DVDJ Crush: Hey, man. How you doing, Ryan? This is DVDJ Crush from New Orleans, Louisiana, born and raised. Got into the business 24 years ago as a mobile disc jockey with Impulse Entertainment, based out of New Orleans, in Thibodeau, Louisiana; broke off into the club scene at 18. And the video scene IÕve been into for approximately 10 years.
R B: So when you first started DJing, what were you working with? Turntables and vinyl at that point, I assume?
D C: Yes, sir. I was working with two Technics turntables, two large crates of 12Ó records, doing mix shows at the age of 14…We were doing a radio station out of Homa, Louisiana on Hot 107.5. We basically recorded those mix shows on VHS, on hi-fi Beta.
R B: Wow! Yeah.
D C: I was still in school, so I couldnÕt travel to go do the show at 10:00 p.m. to 2:00 a.m., and it was a six-hour show every Friday and Saturday. We recorded two hours per night during the weeknights at Impulse EntertainmentÕs building, after I got out of school and finished my homework…And thatÕs how I got my little 15 minutes of fame as a teenage DJ.
R B: Then as soon as you were legal, you were working the clubs?
D C: Yeah. I had kind of a name for myself…I think thatÕs how a lot of DJs kind of got their names as well…These were literally cassette tapes. I had 90-minute mix tapes that were split in half, 45 minutes on each side of music, and IÕd release one of those once every two weeks or so. And all my friends wanted to have them. My friends gave it to such-and-such and that friend gave it to a guy that knew somebody at a club that knew the owner, and my name was already there.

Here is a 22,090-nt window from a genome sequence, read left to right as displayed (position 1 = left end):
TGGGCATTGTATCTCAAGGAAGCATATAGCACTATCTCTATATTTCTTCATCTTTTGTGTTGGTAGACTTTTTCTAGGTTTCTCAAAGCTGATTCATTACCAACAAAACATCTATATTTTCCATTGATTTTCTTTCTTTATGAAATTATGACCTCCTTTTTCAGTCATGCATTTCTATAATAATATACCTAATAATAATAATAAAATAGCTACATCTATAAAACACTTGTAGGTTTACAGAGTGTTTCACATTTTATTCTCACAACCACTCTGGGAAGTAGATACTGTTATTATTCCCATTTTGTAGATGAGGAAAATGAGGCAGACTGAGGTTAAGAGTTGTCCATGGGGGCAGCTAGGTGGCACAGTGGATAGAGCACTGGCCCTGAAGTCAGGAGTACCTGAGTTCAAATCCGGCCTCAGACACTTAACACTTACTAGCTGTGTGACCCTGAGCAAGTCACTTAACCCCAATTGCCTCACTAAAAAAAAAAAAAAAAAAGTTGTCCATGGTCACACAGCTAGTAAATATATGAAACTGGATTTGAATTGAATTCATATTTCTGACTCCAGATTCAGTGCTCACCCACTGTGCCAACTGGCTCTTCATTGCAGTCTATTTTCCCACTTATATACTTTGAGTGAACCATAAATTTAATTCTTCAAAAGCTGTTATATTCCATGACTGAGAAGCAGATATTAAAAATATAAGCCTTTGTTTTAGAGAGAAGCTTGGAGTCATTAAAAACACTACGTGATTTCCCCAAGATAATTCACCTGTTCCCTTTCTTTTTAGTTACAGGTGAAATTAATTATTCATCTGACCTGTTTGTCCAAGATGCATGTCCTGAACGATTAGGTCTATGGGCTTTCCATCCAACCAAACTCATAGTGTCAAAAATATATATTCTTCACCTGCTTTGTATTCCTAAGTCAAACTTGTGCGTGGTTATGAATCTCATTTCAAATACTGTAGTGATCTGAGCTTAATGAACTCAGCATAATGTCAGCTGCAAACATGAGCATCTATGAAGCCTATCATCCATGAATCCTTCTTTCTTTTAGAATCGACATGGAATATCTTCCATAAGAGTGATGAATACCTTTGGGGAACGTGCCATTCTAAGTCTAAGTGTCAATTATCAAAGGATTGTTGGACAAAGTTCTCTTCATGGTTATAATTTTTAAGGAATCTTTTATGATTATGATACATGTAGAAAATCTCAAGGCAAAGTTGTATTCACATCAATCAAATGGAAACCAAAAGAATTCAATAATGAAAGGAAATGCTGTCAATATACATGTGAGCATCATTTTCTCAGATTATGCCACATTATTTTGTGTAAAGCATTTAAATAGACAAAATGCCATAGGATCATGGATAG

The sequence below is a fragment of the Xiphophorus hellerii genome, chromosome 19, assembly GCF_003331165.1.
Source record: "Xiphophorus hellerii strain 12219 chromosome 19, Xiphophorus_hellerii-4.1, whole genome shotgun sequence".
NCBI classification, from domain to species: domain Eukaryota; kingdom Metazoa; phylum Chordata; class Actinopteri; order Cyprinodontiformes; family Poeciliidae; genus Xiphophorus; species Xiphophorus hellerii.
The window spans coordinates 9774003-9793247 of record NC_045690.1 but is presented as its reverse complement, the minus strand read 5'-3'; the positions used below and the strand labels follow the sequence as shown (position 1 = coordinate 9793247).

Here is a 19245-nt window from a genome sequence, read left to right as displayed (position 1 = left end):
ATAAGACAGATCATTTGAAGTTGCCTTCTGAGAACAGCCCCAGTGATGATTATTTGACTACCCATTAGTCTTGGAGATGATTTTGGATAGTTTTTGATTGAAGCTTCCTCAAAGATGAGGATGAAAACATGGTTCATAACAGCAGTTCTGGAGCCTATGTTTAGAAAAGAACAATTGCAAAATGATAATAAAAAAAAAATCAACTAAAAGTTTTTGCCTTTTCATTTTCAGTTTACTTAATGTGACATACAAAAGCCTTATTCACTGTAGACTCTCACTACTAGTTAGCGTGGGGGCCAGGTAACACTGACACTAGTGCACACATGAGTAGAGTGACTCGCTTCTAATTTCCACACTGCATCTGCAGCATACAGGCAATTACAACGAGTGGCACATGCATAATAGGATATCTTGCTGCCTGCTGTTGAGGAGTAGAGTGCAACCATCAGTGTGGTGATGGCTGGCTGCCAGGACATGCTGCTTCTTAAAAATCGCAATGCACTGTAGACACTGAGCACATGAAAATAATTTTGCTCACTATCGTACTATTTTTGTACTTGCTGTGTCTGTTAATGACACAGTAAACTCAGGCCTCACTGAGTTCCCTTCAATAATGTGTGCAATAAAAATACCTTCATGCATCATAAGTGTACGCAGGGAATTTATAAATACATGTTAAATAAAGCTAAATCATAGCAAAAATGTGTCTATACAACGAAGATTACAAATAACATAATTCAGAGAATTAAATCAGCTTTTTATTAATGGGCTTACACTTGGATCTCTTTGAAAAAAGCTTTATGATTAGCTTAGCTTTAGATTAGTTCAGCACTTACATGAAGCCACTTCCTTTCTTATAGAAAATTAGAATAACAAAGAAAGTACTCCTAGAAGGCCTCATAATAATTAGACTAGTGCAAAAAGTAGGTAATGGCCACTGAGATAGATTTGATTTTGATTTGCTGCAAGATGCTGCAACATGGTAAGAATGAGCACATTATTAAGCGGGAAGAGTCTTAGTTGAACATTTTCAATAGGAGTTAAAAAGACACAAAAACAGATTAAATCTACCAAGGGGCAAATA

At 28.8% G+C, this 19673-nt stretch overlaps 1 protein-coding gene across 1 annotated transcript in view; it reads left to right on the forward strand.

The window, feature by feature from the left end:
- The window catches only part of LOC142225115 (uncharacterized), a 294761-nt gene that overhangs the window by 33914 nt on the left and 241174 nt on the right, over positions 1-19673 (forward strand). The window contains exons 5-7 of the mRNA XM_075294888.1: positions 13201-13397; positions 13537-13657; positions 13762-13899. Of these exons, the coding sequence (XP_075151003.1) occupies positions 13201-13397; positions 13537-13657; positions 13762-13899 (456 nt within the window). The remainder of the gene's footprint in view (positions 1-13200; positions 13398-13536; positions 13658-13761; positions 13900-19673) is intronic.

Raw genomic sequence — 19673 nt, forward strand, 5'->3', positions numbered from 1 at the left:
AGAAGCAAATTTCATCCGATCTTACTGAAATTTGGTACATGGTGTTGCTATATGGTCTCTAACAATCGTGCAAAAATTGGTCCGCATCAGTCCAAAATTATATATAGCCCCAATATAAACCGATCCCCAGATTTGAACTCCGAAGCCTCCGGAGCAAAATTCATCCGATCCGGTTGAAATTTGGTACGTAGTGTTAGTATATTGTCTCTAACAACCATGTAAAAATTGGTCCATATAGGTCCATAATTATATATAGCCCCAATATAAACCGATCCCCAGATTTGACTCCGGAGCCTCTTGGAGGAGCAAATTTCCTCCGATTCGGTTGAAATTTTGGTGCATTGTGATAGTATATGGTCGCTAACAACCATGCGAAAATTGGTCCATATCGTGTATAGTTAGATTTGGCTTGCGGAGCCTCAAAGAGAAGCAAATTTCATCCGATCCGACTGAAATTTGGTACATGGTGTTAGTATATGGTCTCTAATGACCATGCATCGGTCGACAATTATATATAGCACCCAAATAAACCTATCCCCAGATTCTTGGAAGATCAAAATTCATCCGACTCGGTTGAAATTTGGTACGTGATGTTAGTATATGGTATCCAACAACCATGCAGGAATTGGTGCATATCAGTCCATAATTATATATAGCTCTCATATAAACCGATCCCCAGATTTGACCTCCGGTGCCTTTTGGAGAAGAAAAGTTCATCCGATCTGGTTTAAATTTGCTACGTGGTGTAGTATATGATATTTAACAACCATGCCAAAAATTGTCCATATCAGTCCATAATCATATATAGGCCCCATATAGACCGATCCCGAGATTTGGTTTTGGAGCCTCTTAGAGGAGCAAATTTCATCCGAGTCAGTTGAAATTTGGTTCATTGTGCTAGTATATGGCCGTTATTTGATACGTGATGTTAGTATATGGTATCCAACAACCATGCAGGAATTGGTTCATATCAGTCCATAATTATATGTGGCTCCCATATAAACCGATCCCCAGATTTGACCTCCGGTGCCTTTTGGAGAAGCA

I imagine you’re still working the turntablesÑjust with timecode discs on them. Tell us about your current rig.
D C: I use Technics 1200s, the Grandmasters, the Shure needles. I use a Macbook Pro 17Ó; a Rane Sixty-Two now (I was previously using a 57); Serato Scratch Live, current version, and MixEmergency for video. And then I use an iPad with a custom MIDI controller to control all of that.
I also use Resolume Arena, which allows me to, via Syphon, use video source into that feed, any video source into that. And thatÕs my main output for video, is Resolume Arena.